Welcome catjlin!! We did the same thing from Colorado in 1999. You can do it too. It certainly will be an adventure.
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Old 16-07-2016, 16:14   #10
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Re: Greetings from Wyoming!

A personal observation: Sailing, which I started to do in a pram befrore my eighth birthday, and cruising, which I first experienced as a teenager, are really different skill sets. Sure you need to know how to sail in order to cruise, but sailing is figuring out how to use the wind to get where you want to go, usually within sight, while cruising takes that skill and adds everything from Nav, to weather, to engine repair, to anchoring, to provisioning, to electrical systems, and so on. Something I see recommended repeatedly to new members of the forum who want to learn to cruise is that they find the minimum sized boat (about 26 ft, it appears) that requires the same skills as a 40' cruiser, just on a smaller scale. If you stay with day boats, you don't get those skills; if you purchase and practice in a mini-cruiser, you do.
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Old 16-07-2016, 16:16   #11
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Re: Greetings from Wyoming!

I was landlocked in the middle of the Arabian Desert before I set sail. So Wyoming is not a bad place to start.
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Old 17-07-2016, 09:02   #12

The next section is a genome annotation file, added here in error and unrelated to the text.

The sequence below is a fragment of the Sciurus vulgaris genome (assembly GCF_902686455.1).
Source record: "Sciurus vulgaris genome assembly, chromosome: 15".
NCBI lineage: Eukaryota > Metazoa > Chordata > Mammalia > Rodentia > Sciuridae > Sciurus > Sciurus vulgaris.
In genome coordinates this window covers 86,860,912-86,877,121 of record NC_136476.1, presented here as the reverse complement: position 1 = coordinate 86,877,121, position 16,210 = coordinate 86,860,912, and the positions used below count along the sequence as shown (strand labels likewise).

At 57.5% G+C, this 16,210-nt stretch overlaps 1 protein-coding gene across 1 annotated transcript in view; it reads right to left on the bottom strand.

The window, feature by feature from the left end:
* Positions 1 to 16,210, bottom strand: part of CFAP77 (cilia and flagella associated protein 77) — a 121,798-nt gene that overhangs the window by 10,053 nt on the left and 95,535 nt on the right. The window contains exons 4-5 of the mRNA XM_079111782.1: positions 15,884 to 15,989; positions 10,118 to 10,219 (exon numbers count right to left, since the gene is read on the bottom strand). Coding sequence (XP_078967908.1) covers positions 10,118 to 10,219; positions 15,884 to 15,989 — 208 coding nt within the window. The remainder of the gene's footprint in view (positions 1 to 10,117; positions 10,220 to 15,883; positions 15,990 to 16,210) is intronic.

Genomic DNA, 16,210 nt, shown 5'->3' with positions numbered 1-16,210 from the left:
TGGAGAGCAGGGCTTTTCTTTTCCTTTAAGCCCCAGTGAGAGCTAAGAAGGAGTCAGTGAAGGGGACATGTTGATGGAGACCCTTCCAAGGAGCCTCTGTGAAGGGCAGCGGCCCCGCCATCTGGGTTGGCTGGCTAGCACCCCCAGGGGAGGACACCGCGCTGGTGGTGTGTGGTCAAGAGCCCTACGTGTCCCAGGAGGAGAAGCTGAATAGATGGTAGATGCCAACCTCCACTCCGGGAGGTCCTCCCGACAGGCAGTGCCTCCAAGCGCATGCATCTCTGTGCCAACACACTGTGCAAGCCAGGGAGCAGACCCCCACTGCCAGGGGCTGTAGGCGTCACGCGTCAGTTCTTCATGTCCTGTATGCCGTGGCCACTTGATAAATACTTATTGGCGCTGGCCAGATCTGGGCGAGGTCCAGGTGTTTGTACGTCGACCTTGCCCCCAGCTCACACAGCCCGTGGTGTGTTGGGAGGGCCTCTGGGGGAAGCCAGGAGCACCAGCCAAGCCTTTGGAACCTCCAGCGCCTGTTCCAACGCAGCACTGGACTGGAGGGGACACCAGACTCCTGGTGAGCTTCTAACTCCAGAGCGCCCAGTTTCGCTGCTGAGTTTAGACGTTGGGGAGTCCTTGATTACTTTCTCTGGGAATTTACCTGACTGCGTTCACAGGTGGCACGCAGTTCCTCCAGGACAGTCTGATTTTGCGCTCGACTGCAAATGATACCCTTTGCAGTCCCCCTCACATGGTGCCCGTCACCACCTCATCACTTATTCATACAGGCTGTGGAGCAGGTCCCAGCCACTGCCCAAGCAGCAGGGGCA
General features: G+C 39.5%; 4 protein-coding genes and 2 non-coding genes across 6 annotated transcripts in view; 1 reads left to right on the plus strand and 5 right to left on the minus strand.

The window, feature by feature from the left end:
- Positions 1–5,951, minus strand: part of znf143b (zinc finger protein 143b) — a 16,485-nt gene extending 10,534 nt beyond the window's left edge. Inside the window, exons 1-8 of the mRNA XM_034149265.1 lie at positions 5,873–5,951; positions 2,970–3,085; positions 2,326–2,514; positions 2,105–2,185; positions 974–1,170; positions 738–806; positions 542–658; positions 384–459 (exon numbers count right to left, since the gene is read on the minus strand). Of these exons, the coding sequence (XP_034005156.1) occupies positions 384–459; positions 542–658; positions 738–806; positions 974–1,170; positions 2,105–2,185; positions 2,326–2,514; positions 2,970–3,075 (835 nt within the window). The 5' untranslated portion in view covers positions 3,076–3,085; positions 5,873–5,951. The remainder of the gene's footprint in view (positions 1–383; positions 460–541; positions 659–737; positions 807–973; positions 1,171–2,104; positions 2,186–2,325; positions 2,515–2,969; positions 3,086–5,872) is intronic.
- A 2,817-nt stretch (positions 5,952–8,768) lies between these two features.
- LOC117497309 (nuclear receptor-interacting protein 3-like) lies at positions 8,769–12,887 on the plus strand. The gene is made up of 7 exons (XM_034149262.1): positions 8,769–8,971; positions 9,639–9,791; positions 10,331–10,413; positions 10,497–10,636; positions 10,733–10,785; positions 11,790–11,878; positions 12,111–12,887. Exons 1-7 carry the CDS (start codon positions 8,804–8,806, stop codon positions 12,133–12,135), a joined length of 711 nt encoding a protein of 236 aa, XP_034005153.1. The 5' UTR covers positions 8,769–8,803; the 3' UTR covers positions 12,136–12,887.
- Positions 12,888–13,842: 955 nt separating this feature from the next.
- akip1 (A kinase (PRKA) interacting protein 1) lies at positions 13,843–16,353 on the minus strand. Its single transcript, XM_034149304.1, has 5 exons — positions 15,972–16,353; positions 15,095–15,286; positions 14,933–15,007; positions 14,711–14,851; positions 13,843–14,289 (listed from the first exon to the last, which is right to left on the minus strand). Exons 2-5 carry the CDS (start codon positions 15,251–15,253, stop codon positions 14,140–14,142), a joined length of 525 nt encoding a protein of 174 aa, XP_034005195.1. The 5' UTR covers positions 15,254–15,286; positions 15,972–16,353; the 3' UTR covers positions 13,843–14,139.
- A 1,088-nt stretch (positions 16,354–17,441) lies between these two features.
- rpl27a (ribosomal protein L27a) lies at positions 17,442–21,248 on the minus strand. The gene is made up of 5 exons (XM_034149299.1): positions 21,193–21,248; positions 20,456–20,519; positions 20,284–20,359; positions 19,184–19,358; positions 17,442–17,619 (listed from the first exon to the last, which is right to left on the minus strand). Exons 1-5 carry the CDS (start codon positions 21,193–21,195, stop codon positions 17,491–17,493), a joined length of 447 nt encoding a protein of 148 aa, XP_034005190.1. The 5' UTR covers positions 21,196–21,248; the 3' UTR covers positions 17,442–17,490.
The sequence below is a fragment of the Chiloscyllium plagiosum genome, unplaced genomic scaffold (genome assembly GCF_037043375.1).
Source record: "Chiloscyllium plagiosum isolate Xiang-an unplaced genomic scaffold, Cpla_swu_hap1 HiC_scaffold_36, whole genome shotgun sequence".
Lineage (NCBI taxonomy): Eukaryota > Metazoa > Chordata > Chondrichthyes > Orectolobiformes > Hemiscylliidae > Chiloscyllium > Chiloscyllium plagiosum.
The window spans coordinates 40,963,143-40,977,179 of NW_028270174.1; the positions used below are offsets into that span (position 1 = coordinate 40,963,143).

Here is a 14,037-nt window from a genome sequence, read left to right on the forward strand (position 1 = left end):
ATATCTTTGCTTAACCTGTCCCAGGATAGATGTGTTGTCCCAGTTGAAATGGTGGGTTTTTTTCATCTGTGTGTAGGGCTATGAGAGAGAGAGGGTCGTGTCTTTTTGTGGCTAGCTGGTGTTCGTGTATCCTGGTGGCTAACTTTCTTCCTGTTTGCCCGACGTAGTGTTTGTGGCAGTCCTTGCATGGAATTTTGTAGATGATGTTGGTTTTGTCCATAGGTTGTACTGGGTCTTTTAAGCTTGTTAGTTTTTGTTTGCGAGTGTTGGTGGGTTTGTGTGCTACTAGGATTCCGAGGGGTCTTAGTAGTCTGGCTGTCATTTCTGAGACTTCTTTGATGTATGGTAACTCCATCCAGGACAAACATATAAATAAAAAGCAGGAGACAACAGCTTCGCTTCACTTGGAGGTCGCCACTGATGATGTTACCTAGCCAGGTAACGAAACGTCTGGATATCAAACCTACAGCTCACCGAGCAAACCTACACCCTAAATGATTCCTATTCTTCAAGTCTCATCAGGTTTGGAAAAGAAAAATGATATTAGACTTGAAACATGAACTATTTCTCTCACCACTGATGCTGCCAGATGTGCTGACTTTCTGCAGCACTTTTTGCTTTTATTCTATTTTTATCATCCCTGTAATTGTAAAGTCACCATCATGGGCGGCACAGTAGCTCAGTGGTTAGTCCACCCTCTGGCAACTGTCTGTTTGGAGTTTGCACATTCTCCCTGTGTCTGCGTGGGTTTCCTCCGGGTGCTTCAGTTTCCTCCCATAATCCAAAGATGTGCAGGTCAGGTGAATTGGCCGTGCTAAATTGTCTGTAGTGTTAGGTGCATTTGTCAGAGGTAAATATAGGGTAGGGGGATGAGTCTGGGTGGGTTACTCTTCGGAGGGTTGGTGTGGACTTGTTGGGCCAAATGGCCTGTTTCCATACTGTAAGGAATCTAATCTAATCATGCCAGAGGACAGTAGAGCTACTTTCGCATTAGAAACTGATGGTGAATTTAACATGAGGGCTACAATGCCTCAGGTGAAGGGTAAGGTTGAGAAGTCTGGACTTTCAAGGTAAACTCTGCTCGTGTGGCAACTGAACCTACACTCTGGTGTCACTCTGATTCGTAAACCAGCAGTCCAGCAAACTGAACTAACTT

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Re: Greetings from Wyoming!

Just a random thought: my very first boat to own was a 42' classic plastic boat. It was only the second boat I had ever steered let alone cruised in. And the other was a little rental in the Bay of Biscayne which I promptly grounded on a sandbar across the bay (with my girlfriend) and had to have a tow at sundown from the rental place. I was suitably mortified and convinced I had no understanding let alone skill in sailing any kind of boat.

Fast forward to when I was 50, in Colorado, and I got a bug up my you-know-where to go cruising which required a suitable boat. I researched and researched and researched and decided a 37' boat with a wide following and reputation would be suitable. I then proceeded to buy an off brand 42' Whitby, which turned out to be a very reputable boat but I really didn't know that at the time.

So the Admiral and I were fully petrified the first year of this monster heavy boat. We quivered in fear every time we pushed off from the dock for the first year, wondering how many other boats we would crash in to before we even got out of the marina. And then wondering if we could come back unsunk and untowed. And then dock with knees quivering and words being shouted from the Admiral that I was going too fast and needed to slow down (every single time).

We just took baby steps and ended up selling the boat in New Zealand 8 years later after many wonderous adventures and smiles on our faces. We came back and 10 years later just bought another lesser (almost unknown) known boat that that was once 42' before the PO added a couple more.

More fun to follow. The moral of the story: like the other poster said (or implied), you don't need to start with a small boat. Go with one that will suit you for your cruising dreams and then learn as you go. Do your research, make a decision, and make it work. Just understand how different it will be, and how ridiculously expensive it will be to fix and upgrade any new or used boat you will get. And then be prepared to smile a lot.